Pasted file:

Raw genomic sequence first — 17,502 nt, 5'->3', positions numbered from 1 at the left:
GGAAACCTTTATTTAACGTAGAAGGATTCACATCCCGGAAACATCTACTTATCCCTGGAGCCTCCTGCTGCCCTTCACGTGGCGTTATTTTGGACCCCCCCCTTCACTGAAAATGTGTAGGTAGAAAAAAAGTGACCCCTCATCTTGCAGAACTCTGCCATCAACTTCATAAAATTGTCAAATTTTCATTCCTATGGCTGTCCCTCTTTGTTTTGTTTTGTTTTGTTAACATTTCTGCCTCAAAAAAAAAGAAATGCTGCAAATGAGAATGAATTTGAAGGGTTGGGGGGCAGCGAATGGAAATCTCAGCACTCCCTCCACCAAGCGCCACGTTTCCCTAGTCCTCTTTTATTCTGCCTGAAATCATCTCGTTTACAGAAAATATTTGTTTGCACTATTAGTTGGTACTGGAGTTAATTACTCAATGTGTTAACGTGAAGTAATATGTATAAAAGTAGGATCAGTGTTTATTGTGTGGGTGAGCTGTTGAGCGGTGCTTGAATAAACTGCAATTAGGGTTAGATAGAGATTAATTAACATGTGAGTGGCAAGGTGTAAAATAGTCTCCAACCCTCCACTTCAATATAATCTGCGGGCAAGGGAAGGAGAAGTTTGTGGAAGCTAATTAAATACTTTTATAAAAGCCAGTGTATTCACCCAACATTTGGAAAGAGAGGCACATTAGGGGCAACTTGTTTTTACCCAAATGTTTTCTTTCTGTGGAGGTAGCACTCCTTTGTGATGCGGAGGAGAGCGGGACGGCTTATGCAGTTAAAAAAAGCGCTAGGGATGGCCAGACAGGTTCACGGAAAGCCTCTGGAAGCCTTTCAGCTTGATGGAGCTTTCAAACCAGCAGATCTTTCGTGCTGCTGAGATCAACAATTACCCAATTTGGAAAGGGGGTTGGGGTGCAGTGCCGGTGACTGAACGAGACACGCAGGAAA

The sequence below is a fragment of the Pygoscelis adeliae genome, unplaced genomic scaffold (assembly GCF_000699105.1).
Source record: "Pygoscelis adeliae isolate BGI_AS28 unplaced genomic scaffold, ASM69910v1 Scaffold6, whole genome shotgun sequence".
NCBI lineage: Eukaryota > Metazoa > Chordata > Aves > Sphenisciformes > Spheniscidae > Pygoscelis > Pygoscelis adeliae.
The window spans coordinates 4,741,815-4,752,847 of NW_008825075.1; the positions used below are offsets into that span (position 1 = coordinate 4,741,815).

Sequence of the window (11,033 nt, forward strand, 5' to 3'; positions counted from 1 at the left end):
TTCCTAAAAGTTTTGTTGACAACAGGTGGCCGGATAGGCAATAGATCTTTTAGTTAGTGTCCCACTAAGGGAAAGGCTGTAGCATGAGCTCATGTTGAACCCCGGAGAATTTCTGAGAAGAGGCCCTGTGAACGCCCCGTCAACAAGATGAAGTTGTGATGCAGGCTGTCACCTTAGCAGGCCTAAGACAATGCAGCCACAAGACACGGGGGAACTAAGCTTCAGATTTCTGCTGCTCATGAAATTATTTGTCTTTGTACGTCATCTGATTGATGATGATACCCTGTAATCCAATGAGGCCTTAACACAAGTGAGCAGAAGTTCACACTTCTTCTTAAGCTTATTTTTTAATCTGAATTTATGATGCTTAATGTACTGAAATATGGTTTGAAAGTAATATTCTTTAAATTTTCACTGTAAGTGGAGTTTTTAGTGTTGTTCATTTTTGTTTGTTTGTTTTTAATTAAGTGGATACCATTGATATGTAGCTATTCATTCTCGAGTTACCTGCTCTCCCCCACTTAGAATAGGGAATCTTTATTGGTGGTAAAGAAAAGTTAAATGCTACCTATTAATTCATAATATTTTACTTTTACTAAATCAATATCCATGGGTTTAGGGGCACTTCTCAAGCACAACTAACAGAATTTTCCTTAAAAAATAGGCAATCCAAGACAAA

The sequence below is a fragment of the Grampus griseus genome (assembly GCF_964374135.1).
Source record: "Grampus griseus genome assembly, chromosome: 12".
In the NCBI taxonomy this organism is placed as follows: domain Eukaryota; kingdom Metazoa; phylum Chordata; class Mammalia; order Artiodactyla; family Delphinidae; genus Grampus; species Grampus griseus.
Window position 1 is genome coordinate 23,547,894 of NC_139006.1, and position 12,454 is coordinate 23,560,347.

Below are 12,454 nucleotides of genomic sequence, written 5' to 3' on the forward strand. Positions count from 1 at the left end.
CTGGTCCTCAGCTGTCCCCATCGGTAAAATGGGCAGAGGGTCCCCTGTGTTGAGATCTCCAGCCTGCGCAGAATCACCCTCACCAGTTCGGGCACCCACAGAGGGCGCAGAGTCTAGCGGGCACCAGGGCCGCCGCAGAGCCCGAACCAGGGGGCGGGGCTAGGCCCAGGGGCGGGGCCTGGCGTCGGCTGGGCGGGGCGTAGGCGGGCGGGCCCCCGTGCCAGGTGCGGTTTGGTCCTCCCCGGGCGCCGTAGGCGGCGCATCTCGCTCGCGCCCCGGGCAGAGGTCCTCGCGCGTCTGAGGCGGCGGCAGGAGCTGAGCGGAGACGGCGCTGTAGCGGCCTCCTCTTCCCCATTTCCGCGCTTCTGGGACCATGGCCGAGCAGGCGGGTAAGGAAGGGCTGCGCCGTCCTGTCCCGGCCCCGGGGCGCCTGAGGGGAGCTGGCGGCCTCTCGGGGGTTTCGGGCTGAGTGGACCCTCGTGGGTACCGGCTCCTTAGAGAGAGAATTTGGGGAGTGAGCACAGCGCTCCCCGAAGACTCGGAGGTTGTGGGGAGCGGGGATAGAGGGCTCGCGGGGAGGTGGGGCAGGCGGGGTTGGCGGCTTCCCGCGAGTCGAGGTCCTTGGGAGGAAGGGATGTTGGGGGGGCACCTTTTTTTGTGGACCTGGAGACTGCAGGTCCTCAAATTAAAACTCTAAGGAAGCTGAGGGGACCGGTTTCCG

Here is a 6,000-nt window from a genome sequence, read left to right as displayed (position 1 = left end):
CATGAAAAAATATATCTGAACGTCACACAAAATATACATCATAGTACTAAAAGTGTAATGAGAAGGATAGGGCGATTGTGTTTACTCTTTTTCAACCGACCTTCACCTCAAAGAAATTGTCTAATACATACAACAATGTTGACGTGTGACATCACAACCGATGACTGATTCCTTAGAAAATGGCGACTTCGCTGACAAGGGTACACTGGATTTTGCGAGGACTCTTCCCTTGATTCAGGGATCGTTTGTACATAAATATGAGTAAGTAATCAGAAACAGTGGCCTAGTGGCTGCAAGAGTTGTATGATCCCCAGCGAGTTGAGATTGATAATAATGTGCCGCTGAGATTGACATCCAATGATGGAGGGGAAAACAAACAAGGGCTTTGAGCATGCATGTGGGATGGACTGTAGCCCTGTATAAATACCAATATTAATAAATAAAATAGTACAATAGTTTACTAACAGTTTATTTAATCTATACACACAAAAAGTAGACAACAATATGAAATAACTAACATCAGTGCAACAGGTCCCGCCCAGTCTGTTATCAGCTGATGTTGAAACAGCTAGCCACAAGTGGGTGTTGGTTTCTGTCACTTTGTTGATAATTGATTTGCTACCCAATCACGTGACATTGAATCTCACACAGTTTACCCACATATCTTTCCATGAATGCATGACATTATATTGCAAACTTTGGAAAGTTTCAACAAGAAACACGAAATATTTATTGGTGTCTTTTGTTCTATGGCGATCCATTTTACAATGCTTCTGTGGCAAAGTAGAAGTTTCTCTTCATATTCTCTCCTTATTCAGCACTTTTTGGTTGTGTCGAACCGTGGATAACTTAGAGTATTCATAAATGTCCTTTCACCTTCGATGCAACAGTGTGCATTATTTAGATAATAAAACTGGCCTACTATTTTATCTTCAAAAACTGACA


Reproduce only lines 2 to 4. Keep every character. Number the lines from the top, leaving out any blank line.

GGAAACCTTTATTTAACGTAGAAGGATTCACATCCCGGAAACATCTACTTATCCCTGGAGCCTCCTGCTGCCCTTCACGTGGCGTTATTTTGGACCCCCCCCTTCACTGAAAATGTGTAGGTAGAAAAAAAGTGACCCCTCATCTTGCAGAACTCTGCCATCAACTTCATAAAATTGTCAAATTTTCATTCCTATGGCTGTCCCTCTTTGTTTTGTTTTGTTTTGTTAACATTTCTGCCTCAAAAAAAAAGAAATGCTGCAAATGAGAATGAATTTGAAGGGTTGGGGGGCAGCGAATGGAAATCTCAGCACTCCCTCCACCAAGCGCCACGTTTCCCTAGTCCTCTTTTATTCTGCCTGAAATCATCTCGTTTACAGAAAATATTTGTTTGCACTATTAGTTGGTACTGGAGTTAATTACTCAATGTGTTAACGTGAAGTAATATGTATAAAAGTAGGATCAGTGTTTATTGTGTGGGTGAGCTGTTGAGCGGTGCTTGAATAAACTGCAATTAGGGTTAGATAGAGATTAATTAACATGTGAGTGGCAAGGTGTAAAATAGTCTCCAACCCTCCACTTCAATATAATCTGCGGGCAAGGGAAGGAGAAGTTTGTGGAAGCTAATTAAATACTTTTATAAAAGCCAGTGTATTCACCCAACATTTGGAAAGAGAGGCACATTAGGGGCAACTTGTTTTTACCCAAATGTTTTCTTTCTGTGGAGGTAGCACTCCTTTGTGATGCGGAGGAGAGCGGGACGGCTTATGCAGTTAAAAAAAGCGCTAGGGATGGCCAGACAGGTTCACGGAAAGCCTCTGGAAGCCTTTCAGCTTGATGGAGCTTTCAAACCAGCAGATCTTTCGTGCTGCTGAGATCAACAATTACCCAATTTGGAAAGGGGGTTGGGGTGCAGTGCCGGTGACTGAACGAGACACGCAGGAAA

The sequence below is a fragment of the Pygoscelis adeliae genome, unplaced genomic scaffold (assembly GCF_000699105.1).
Source record: "Pygoscelis adeliae isolate BGI_AS28 unplaced genomic scaffold, ASM69910v1 Scaffold6, whole genome shotgun sequence".